Danso stood with his son, watching in despair as the locusts continued eating. Maybe God didn’t really care about their plight. After all, if God wanted to, He could stop the hordes of grasshoppers from eating up their crops, couldn’t He?
After keeping the seventh day holy for the first time, Danso and his family walked 30 miles (50 kilometers) to worship with other believers the following Sabbath. There they learned about tithing and decided to return 10 percent of their meager income to God, starting with the money they had brought on their journey. Soon the family’s cash crop of green beans, planted on two hectares of land near the town of Babban Zugu in Nigeria, would be ready to harvest.
Then the grasshoppers descended from the sky like raindrops in a torrential storm.
Showers of Grasshoppers and Other Miracle Stories From Africa chronicles the experiences of believers whose faithfulness in the little things prepared them to be faithful when times were the hardest, and the miracles God worked to save their lives.
This third edition of The Anabaptist Story has been substantially revised and enlarged to take into account the numerous Anabaptist sources that have come to light in the last half-century as well as the significant number of monographs and other scholarly works on Anabaptist themes that have recently appeared. Estep challenges a number of assumptions held by contemporary historians and offers fresh insights into the Anabaptist movement.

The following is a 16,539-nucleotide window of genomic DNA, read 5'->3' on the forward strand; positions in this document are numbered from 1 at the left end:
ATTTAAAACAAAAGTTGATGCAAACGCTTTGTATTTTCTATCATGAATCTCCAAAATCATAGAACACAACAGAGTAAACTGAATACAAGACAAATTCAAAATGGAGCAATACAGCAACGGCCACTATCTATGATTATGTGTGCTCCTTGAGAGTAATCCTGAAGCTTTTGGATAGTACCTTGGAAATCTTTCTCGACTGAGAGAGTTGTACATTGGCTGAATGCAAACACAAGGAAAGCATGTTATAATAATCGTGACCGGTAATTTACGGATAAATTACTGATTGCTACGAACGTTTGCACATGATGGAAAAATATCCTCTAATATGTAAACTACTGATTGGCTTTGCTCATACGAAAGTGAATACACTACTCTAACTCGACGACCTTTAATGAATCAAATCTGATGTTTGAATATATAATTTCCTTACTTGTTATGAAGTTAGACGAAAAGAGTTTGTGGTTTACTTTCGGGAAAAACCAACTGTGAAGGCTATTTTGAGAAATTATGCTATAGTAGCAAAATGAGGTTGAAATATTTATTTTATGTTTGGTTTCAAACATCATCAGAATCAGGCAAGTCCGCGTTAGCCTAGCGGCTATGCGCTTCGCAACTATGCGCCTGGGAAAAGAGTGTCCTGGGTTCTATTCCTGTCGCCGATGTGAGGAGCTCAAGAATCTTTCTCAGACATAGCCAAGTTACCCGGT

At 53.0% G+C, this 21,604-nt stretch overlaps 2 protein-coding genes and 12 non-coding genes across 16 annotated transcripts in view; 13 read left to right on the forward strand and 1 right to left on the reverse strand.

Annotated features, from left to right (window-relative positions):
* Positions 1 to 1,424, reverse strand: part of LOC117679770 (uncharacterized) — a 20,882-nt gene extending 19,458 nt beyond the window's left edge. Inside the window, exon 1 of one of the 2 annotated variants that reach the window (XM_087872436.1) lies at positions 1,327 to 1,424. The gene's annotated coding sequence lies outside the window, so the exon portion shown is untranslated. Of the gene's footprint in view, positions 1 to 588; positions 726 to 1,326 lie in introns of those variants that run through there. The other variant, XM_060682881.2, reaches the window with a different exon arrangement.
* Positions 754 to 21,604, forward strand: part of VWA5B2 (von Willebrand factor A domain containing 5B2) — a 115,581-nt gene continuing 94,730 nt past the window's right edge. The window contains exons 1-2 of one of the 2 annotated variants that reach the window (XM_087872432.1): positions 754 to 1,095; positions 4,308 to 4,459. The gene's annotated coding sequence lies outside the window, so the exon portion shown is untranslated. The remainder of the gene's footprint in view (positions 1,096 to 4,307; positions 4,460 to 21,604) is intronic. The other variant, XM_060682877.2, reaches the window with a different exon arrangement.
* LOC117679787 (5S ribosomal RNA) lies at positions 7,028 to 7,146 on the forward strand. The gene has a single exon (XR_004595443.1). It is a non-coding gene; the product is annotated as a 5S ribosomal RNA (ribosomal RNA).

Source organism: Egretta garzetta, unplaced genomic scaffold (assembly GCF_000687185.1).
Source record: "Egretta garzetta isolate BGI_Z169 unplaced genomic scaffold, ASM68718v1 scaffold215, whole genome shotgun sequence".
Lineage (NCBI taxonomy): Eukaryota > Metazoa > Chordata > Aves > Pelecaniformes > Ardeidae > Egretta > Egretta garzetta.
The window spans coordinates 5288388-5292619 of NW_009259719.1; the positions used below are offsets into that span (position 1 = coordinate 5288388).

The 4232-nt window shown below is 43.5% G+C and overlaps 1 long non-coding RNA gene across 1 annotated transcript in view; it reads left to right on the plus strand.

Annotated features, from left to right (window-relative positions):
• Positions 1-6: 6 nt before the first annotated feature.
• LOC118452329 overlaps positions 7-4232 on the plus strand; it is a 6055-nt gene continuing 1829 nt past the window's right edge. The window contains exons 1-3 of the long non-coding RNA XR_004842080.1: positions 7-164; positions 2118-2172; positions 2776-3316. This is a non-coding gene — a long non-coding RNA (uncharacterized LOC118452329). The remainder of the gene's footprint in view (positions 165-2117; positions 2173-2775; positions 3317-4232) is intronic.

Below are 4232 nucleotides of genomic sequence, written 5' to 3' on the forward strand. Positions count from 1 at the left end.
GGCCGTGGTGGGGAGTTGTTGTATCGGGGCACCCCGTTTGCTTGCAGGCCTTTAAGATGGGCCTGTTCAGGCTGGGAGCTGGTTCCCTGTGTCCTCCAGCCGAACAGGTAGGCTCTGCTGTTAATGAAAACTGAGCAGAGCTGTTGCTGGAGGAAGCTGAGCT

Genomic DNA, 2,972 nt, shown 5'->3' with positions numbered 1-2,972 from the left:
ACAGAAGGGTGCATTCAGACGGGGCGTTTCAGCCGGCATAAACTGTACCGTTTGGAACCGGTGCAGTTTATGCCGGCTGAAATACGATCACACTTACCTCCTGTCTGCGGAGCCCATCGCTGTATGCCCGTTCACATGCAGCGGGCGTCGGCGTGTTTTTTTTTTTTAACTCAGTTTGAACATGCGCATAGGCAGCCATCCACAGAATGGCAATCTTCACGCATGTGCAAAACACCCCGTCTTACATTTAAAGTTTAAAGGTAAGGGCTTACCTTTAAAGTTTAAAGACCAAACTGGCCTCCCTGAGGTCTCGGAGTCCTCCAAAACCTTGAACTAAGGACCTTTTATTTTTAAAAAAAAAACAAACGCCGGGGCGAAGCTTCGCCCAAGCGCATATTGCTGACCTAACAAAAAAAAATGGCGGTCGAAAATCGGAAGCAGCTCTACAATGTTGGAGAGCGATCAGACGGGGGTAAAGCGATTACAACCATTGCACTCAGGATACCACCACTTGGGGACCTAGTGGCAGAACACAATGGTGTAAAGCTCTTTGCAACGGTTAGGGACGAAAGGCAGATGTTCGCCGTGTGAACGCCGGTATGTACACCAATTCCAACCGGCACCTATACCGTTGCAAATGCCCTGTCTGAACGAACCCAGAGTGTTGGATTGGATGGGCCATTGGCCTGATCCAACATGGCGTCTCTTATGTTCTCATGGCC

The book begins with a concise yet detailed history of the denomination's beginnings in the early 19th century. Tracing the influence of such leaders as Stone and Campbell, the authors chronicle the triumphs and conflicts of the denomination through the 19th century and its reemergence and renewal in the 20th century. The biographical dictionary of leaders in the Churches of Christ rounds out the second half of the book, and a chronology of important events in the history of the denomination offers a quick reference guide. A detailed bibliographic essay concludes the book and points readers to further readings about the Churches of Christ.
Taylor's vivid accounts are filled with colorful descriptions of church life, including revivalistic experiences and doctrinal debates; the challenges of being a minister, including coping with meager resources and mediating disagreements; and the problems of rural living, including the dilemma of slavery and property disputes.
Chester Raymond Young has overcome the difficulties faced by the modern reader in deciphering the anacronisms, obscurities, and idiosyncrasies of Taylor's narrative.
Young's edition, the first ever annotated one, features a logical division of Taylor's sentences and paragraphs, a full bibliography of relevant historical works, tables outlining frontier religious rhetoric, and an extensive system of annotation that clarifies and corrects Taylor's account.